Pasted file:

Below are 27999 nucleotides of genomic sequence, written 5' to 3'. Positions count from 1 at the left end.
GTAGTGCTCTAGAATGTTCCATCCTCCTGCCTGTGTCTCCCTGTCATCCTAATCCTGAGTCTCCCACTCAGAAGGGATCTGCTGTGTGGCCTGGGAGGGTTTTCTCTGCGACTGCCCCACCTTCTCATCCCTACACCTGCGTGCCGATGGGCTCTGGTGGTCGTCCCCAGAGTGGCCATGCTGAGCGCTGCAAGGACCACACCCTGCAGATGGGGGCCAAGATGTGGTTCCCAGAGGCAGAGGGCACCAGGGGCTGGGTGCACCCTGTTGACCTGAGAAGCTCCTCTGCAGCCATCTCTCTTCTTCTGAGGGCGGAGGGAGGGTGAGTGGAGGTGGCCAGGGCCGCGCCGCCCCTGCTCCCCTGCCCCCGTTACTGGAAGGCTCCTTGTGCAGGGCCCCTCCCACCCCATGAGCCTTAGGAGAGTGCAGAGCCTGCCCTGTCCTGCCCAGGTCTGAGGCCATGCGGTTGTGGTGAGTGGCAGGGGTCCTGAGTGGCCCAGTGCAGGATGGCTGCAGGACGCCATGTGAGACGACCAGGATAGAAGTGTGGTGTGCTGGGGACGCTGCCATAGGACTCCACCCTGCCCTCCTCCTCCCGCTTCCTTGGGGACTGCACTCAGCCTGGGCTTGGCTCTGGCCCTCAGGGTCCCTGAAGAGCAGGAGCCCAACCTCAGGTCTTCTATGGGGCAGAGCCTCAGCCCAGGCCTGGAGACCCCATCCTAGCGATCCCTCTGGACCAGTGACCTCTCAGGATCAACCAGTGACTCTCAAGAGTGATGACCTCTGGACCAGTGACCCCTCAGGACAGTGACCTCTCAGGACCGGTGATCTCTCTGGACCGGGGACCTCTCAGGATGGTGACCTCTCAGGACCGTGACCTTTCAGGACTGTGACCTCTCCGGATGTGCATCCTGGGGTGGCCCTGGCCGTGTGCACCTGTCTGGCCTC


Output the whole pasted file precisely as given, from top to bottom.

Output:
Below are 27999 nucleotides of genomic sequence, written 5' to 3'. Positions count from 1 at the left end.
GTAGTGCTCTAGAATGTTCCATCCTCCTGCCTGTGTCTCCCTGTCATCCTAATCCTGAGTCTCCCACTCAGAAGGGATCTGCTGTGTGGCCTGGGAGGGTTTTCTCTGCGACTGCCCCACCTTCTCATCCCTACACCTGCGTGCCGATGGGCTCTGGTGGTCGTCCCCAGAGTGGCCATGCTGAGCGCTGCAAGGACCACACCCTGCAGATGGGGGCCAAGATGTGGTTCCCAGAGGCAGAGGGCACCAGGGGCTGGGTGCACCCTGTTGACCTGAGAAGCTCCTCTGCAGCCATCTCTCTTCTTCTGAGGGCGGAGGGAGGGTGAGTGGAGGTGGCCAGGGCCGCGCCGCCCCTGCTCCCCTGCCCCCGTTACTGGAAGGCTCCTTGTGCAGGGCCCCTCCCACCCCATGAGCCTTAGGAGAGTGCAGAGCCTGCCCTGTCCTGCCCAGGTCTGAGGCCATGCGGTTGTGGTGAGTGGCAGGGGTCCTGAGTGGCCCAGTGCAGGATGGCTGCAGGACGCCATGTGAGACGACCAGGATAGAAGTGTGGTGTGCTGGGGACGCTGCCATAGGACTCCACCCTGCCCTCCTCCTCCCGCTTCCTTGGGGACTGCACTCAGCCTGGGCTTGGCTCTGGCCCTCAGGGTCCCTGAAGAGCAGGAGCCCAACCTCAGGTCTTCTATGGGGCAGAGCCTCAGCCCAGGCCTGGAGACCCCATCCTAGCGATCCCTCTGGACCAGTGACCTCTCAGGATCAACCAGTGACTCTCAAGAGTGATGACCTCTGGACCAGTGACCCCTCAGGACAGTGACCTCTCAGGACCGGTGATCTCTCTGGACCGGGGACCTCTCAGGATGGTGACCTCTCAGGACCGTGACCTTTCAGGACTGTGACCTCTCCGGATGTGCATCCTGGGGTGGCCCTGGCCGTGTGCACCTGTCTGGCCTC